timing sequence table for beginning, middle, and ending as you transition from 1 to 2 to 5 to 10 minutes - improve your presentation with these practice drills

Here is the two-minute version:

When I was in high school, I was a basketball coach and referee for an evening league. Games typically started at 6pm. I coached eager 6th, 7th, and 8th grade boys in basketball fundamentals such as dribbling, passing, lay-ups, and playing defense.

At our first practice, I introduced myself as Coach K (K for Koretsky). I explained that throughout the season we practice on Tuesdays and we play our game on Thursdays. During practice, we would have a mix of drills and scrimmages and then, in Thursday’s game, I wanted them to implement the various skills we learned during practice.

Having coached kids before, I had learned how 11-, 12-, and 13-year-olds tended to think. Chances were, their focus was on shooting the basketball and nothing else. Their mantra was, “Dribble, dribble, dribble. Shoot.” The mindset was to only pass, if you are completely surrounded by the other team players.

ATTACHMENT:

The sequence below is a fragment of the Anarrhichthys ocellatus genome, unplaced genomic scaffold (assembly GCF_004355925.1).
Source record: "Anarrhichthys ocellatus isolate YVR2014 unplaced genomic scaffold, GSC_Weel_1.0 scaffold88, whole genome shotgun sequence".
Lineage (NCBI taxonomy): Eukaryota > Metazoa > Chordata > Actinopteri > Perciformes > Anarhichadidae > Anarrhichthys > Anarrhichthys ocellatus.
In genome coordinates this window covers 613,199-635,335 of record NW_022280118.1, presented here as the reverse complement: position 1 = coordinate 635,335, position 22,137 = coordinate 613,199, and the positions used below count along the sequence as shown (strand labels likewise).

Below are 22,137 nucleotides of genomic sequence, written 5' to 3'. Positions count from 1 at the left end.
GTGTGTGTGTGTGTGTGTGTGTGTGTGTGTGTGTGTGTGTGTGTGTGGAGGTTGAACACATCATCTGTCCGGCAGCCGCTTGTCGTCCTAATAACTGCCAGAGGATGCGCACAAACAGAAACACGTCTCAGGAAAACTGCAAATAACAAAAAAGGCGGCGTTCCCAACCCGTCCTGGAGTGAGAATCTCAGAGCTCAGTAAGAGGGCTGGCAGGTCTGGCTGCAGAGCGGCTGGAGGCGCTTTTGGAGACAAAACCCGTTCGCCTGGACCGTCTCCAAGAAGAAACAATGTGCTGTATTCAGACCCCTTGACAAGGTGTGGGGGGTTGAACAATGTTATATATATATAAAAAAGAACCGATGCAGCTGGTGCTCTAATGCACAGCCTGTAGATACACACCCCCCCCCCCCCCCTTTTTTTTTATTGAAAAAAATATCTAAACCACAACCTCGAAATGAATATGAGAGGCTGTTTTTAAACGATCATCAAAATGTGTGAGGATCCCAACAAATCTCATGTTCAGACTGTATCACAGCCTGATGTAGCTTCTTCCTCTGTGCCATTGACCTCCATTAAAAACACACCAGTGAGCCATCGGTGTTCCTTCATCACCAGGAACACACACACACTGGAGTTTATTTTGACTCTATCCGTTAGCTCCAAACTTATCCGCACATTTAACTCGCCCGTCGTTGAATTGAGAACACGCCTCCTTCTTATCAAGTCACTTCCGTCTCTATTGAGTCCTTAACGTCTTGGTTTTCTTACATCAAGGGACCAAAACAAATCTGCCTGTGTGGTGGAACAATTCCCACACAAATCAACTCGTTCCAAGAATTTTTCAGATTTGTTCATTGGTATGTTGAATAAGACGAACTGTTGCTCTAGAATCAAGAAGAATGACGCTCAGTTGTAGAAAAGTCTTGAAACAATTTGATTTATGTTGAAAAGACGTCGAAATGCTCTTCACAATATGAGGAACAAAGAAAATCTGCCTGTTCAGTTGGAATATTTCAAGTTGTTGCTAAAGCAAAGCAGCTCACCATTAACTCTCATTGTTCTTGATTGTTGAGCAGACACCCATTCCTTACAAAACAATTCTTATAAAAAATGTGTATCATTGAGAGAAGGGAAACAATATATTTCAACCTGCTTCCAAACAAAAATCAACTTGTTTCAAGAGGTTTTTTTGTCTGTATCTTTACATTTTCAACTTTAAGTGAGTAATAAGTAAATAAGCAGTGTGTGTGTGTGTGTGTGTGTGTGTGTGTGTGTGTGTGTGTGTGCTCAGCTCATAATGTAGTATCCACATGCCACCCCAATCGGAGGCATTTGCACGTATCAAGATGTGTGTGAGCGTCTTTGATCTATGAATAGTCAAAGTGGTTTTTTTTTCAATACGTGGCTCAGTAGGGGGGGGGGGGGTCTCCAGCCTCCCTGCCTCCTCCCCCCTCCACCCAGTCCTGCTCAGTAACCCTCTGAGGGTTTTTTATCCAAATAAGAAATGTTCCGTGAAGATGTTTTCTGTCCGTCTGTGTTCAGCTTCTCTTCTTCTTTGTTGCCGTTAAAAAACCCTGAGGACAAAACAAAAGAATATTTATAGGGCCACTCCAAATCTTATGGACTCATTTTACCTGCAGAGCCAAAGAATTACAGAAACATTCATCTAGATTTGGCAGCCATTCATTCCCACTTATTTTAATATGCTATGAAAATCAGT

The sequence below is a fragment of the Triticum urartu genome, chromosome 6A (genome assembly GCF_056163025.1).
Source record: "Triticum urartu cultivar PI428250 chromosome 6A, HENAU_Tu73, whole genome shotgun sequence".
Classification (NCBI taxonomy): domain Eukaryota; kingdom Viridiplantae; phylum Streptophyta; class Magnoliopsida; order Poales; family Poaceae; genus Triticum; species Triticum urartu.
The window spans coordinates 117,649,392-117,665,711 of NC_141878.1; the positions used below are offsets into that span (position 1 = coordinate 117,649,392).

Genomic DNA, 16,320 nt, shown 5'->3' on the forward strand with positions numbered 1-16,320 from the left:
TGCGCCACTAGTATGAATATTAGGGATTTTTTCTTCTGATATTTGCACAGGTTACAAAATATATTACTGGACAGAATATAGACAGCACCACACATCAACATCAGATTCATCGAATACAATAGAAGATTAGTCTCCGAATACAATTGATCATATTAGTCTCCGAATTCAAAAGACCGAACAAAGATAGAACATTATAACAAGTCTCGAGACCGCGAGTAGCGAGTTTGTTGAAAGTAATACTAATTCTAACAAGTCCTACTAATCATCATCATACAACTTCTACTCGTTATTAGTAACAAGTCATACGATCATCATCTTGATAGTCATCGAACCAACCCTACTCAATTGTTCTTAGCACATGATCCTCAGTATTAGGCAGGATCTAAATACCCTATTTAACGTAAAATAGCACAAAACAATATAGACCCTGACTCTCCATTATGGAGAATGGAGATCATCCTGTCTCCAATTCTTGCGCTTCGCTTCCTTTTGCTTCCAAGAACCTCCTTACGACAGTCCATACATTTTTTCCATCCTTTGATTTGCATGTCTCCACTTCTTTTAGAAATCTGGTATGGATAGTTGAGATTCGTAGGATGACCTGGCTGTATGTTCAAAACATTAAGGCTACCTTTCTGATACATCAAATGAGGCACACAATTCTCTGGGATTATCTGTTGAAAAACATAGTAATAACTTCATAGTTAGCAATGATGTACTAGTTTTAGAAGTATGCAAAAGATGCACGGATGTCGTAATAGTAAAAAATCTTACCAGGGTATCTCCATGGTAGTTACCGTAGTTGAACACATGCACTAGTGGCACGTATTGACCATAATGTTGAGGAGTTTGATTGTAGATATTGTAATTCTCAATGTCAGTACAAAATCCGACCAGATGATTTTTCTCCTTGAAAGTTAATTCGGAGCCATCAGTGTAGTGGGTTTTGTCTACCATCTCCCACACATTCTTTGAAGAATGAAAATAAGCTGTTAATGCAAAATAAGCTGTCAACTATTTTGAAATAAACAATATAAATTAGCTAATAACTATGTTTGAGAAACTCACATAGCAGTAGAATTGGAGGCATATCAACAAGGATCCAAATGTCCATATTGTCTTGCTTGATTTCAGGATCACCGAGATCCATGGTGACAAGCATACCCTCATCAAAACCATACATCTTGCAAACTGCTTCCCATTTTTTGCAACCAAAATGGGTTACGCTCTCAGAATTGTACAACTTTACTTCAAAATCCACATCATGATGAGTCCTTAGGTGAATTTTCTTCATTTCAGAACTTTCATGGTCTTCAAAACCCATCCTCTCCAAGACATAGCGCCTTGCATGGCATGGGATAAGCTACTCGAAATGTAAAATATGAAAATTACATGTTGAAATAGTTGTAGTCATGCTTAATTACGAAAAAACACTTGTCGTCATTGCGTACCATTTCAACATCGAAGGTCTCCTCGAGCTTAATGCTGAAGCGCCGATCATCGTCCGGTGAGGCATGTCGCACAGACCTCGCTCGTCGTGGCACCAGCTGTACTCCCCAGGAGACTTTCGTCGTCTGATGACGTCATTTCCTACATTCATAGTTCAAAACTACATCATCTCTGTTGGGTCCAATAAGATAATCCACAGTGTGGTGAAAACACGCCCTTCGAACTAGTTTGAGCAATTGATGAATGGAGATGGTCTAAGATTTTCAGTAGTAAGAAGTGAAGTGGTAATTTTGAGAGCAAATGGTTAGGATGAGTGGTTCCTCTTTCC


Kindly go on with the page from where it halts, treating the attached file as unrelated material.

This awareness led me to completely change how I coached, starting with the first practice. I impressed on the boys the most important part of winning, was teamwork. I said to them something like, “On the court there are five players. Each of you is part of a team. The only way we will win, is if we pass to the player who is open, and who can take the best shot. If you play to shoot, it’s one against five. If you play as a team, it’s five on five.”

They all nodded in agreement. During the first practice, we worked just on the fundamentals of dribbling and passing. It was like watching miniature versions of NBA players in our high school gym.

To reinforce the teamwork concept, I created a team chant. At the beginning and end of each practice and game, we would all chant, “Blue and Gold Team,” louder and louder.